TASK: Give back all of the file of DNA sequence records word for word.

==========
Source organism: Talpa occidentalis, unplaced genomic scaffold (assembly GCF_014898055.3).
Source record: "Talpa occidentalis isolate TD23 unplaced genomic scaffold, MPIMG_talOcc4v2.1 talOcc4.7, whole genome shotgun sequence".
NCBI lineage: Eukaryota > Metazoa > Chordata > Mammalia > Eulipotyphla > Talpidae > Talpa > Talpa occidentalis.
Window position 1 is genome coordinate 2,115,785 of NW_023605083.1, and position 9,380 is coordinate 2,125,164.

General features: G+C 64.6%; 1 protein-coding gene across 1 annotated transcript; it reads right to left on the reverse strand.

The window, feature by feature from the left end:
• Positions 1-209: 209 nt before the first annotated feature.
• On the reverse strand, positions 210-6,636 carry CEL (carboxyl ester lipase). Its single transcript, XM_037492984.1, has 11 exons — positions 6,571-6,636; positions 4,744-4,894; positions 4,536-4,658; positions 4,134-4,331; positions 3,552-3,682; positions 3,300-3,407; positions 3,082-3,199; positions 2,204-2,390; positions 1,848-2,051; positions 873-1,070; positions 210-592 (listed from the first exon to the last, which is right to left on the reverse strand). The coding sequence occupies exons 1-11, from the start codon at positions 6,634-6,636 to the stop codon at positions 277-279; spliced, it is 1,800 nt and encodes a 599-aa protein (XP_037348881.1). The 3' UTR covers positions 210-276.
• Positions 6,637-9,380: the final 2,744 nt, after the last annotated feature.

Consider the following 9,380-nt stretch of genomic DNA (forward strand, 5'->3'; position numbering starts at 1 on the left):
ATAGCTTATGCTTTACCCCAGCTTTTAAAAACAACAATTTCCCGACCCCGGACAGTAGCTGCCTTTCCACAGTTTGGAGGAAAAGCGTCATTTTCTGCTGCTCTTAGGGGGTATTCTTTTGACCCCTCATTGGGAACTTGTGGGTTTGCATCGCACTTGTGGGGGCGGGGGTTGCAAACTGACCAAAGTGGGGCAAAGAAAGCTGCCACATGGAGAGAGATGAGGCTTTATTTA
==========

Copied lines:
Source organism: Talpa occidentalis, unplaced genomic scaffold (assembly GCF_014898055.3).
Source record: "Talpa occidentalis isolate TD23 unplaced genomic scaffold, MPIMG_talOcc4v2.1 talOcc4.7, whole genome shotgun sequence".
NCBI lineage: Eukaryota > Metazoa > Chordata > Mammalia > Eulipotyphla > Talpidae > Talpa > Talpa occidentalis.
Window position 1 is genome coordinate 2,115,785 of NW_023605083.1, and position 9,380 is coordinate 2,125,164.

General features: G+C 64.6%; 1 protein-coding gene across 1 annotated transcript; it reads right to left on the reverse strand.

The window, feature by feature from the left end:
• Positions 1-209: 209 nt before the first annotated feature.
• On the reverse strand, positions 210-6,636 carry CEL (carboxyl ester lipase). Its single transcript, XM_037492984.1, has 11 exons — positions 6,571-6,636; positions 4,744-4,894; positions 4,536-4,658; positions 4,134-4,331; positions 3,552-3,682; positions 3,300-3,407; positions 3,082-3,199; positions 2,204-2,390; positions 1,848-2,051; positions 873-1,070; positions 210-592 (listed from the first exon to the last, which is right to left on the reverse strand). The coding sequence occupies exons 1-11, from the start codon at positions 6,634-6,636 to the stop codon at positions 277-279; spliced, it is 1,800 nt and encodes a 599-aa protein (XP_037348881.1). The 3' UTR covers positions 210-276.
• Positions 6,637-9,380: the final 2,744 nt, after the last annotated feature.

Consider the following 9,380-nt stretch of genomic DNA (forward strand, 5'->3'; position numbering starts at 1 on the left):
ATAGCTTATGCTTTACCCCAGCTTTTAAAAACAACAATTTCCCGACCCCGGACAGTAGCTGCCTTTCCACAGTTTGGAGGAAAAGCGTCATTTTCTGCTGCTCTTAGGGGGTATTCTTTTGACCCCTCATTGGGAACTTGTGGGTTTGCATCGCACTTGTGGGGGCGGGGGTTGCAAACTGACCAAAGTGGGGCAAAGAAAGCTGCCACATGGAGAGAGATGAGGCTTTATTTA